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Depression is a mood disorder with a large number of subcategories, most of which apply to unique circumstances or situations. But there is one type of depression that imitates the symptoms of general clinical depression quite precisely, and that condition is known as dysthymic disorder.

The difference between major depression and dysthymic disorder is based on degree rather than kind. Dysthymic disorder is a mild form of depression that can still disable despite its reduced level of intensity, and, if it is left untreated for an extended period of time, it can easily morph into clinical depression. In order for the condition to be diagnosed, the symptoms of dysthymic disorder must have been present for two years or longer, and those who are eventually determined to be suffering from this vague but debilitating condition are likely to have had their lives significantly altered by its presence. Estimates are that up to 5 percent of the U.S. population may be suffering from this disorder, which, like most types of depression, is most frequently diagnosed in women.

Symptoms and Causes

The most commonly experienced symptoms of dysthymic disorder include:

  • Constant feelings of helplessness or hopelessness
  • Chronic fatigue
  • A lack of energy, an inability to accomplish even the simplest tasks
  • Insomnia at night or excessive drowsiness during the daytime
  • Poor appetite in some cases, and a tendency to binge eat in others
  • Trouble concentrating or making decisions
  • Persistent feelings of sadness
  • Low self-esteem and a lack of confidence

The symptoms of dysthymic disorder match those of clinical depression, and it is largely a difference in severity that distinguishes the two conditions from each other. While clinical depression is known for leaving its victims feeling empty and almost devoid of motivation, dysthymic disorder does not normally cause sufferers to experience this extreme emotional disconnect. Pessimism and feelings of being overwhelmed by the world tend to accompany dysthymic disorder, but the emptiness associated with cases of clinical depression is a unique state of mind that only manifests when the more serious condition is present.

Some types of mood disorders seem to have no direct or obvious cause, but with dysthymic disorder there are a number of risk factors that can predict the onset of this condition in the majority of those who will eventually be diagnosed. The list of these factors includes genetics (a family history of the disease), chronic stress, prolonged physical illness, extreme isolation and lack of social contact, a poorly developed ability to cope with life’s difficulties, and changes in brain chemistry that can throw the body out of balance. Family history is considered to be the strongest predictor of dysthymic disorder, but it is difficult to say whether this is based strictly on genetics or whether childhood experiences are playing some role in the later appearance of the condition.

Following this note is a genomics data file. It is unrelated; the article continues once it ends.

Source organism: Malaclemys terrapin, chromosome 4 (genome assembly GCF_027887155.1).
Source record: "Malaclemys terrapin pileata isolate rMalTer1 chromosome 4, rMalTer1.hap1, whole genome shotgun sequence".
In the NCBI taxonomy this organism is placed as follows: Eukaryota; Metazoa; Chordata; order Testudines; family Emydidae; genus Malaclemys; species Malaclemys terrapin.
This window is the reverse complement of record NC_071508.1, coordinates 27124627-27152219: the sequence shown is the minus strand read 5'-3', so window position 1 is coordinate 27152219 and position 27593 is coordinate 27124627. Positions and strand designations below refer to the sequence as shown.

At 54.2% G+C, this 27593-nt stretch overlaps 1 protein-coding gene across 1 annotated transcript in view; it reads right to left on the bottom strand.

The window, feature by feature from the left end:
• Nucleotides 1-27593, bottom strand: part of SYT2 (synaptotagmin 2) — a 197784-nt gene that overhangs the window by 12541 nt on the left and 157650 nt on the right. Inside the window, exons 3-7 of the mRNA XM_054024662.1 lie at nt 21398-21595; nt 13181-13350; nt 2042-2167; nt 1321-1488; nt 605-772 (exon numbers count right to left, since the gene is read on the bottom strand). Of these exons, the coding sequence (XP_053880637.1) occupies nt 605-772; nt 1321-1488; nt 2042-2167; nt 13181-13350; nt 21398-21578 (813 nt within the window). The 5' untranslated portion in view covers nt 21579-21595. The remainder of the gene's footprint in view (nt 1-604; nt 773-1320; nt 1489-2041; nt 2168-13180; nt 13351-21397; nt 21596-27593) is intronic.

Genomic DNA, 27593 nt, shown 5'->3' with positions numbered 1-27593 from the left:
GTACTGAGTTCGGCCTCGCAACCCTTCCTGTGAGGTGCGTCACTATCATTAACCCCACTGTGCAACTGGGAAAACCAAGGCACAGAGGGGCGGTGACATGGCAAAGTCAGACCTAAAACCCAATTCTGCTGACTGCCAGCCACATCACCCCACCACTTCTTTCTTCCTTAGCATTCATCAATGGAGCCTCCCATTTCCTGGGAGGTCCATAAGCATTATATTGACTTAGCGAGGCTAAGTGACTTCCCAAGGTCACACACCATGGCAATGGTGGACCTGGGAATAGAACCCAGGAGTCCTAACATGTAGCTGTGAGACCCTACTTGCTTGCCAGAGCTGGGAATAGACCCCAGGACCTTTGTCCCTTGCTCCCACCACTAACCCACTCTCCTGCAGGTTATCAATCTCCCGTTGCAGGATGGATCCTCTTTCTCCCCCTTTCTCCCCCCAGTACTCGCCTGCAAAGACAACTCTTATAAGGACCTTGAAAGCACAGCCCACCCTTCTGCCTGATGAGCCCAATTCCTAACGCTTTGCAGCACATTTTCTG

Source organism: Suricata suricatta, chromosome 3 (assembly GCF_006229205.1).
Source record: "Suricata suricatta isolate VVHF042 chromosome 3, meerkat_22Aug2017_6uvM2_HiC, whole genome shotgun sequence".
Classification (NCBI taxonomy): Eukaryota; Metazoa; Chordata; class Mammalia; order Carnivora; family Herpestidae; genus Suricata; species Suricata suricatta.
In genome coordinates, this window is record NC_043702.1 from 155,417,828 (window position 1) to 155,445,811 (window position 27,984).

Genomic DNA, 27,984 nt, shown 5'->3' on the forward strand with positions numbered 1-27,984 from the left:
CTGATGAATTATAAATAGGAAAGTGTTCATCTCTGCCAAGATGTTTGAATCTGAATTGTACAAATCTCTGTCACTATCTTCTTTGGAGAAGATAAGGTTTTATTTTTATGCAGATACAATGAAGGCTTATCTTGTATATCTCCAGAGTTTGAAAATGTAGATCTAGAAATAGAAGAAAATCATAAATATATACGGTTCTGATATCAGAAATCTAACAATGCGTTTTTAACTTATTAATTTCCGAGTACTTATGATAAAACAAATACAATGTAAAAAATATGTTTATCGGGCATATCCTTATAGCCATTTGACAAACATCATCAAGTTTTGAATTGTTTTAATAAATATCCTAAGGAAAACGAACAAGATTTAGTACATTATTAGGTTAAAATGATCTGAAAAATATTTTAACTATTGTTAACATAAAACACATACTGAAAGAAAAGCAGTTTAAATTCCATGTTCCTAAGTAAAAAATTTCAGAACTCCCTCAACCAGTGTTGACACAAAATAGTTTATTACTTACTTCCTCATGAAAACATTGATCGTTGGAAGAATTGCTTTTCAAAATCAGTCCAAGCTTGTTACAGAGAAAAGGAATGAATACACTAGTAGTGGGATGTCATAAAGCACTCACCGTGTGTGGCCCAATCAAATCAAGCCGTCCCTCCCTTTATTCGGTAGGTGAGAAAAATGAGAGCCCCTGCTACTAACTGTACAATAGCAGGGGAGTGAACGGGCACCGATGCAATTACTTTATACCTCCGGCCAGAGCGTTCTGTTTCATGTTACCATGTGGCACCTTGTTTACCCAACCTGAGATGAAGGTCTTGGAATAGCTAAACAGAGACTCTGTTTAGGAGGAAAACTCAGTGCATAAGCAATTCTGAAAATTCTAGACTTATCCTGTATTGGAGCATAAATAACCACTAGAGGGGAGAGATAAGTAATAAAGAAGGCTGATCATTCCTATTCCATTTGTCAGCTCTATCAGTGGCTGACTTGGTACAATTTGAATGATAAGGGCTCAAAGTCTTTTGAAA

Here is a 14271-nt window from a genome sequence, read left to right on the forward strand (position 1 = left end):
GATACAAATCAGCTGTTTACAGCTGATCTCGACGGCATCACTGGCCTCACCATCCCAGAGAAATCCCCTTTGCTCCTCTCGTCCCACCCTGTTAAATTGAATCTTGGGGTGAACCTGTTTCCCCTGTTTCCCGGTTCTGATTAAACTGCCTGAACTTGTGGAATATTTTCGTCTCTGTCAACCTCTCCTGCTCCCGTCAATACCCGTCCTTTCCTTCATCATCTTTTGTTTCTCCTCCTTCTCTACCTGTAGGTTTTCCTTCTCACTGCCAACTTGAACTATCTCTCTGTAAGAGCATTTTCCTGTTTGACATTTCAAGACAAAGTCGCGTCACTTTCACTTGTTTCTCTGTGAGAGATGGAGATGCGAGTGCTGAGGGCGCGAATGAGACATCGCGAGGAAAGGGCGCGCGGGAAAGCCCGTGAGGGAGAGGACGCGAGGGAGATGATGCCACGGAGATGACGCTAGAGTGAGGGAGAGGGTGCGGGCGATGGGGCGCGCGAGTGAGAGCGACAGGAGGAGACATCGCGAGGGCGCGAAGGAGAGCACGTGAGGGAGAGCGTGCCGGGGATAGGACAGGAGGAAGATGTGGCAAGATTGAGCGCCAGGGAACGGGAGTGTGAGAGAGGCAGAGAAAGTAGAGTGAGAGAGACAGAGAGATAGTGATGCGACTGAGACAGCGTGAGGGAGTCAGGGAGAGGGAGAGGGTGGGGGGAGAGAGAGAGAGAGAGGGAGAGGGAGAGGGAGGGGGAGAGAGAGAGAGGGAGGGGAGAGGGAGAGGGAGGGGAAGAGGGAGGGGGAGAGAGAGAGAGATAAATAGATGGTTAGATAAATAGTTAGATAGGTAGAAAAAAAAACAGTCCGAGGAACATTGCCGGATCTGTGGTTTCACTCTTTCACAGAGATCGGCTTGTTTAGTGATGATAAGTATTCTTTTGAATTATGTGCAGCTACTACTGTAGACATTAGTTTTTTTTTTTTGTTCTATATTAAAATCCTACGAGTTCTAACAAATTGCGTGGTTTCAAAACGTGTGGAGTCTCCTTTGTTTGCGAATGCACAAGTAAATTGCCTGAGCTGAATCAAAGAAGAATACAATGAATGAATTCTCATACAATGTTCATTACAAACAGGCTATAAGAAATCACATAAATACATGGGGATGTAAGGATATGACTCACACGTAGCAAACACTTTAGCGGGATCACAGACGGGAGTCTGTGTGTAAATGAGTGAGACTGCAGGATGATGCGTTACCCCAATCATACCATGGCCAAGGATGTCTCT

Treatment and Prognosis

Any time a person is suffering from a mental health condition that is only partially related to external triggers there is a cause for concern, and a person in that situation should seriously consider seeking professional help before things spiral any further out of control. Untreated dysthymic disorder is very likely to turn into full-blown clinical depression, and even if it does not, those who are mired in its swampy waters of despair will endure great hardship and misery if they do not take action to improve their state of mental health.

Not surprisingly, antidepressants are the medication most frequently prescribed for victims of dysthymic disorder, and these drugs work quite well in a significant percentage of cases. Nevertheless, talk therapy is also an important aspect of the standard treatment regime, because if those who have been diagnosed with dysthymic disorder do not learn to deal with negative emotions when they come up in the future, they are virtually certain to experience emotional difficulties over and over again throughout the course of their lives. Cognitive-behavioral therapy (CBT) is often used by counselors treating victims of dysthymic disorder, as it can help dysthymic disorder sufferers recognize their self-destructive thought patterns and show them how to reprogram their minds to react differently to external stressors. Interpersonal therapy, or IPT, can also make a positive impact by teaching dysthymic disorder victims how to solve conflicts with others that may be driving them toward depression.

Fortunately, dysthymic disorder is highly amenable to treatment, and those who have been unlucky enough to succumb to this condition do not have to suffer forever if they are willing to be proactive and ask for help when they realize they have a problem. But ff symptoms are ignored clinical depression could be the final result, and this destructive illness is capable of exacting a heavy toll on even the heartiest of spirits.

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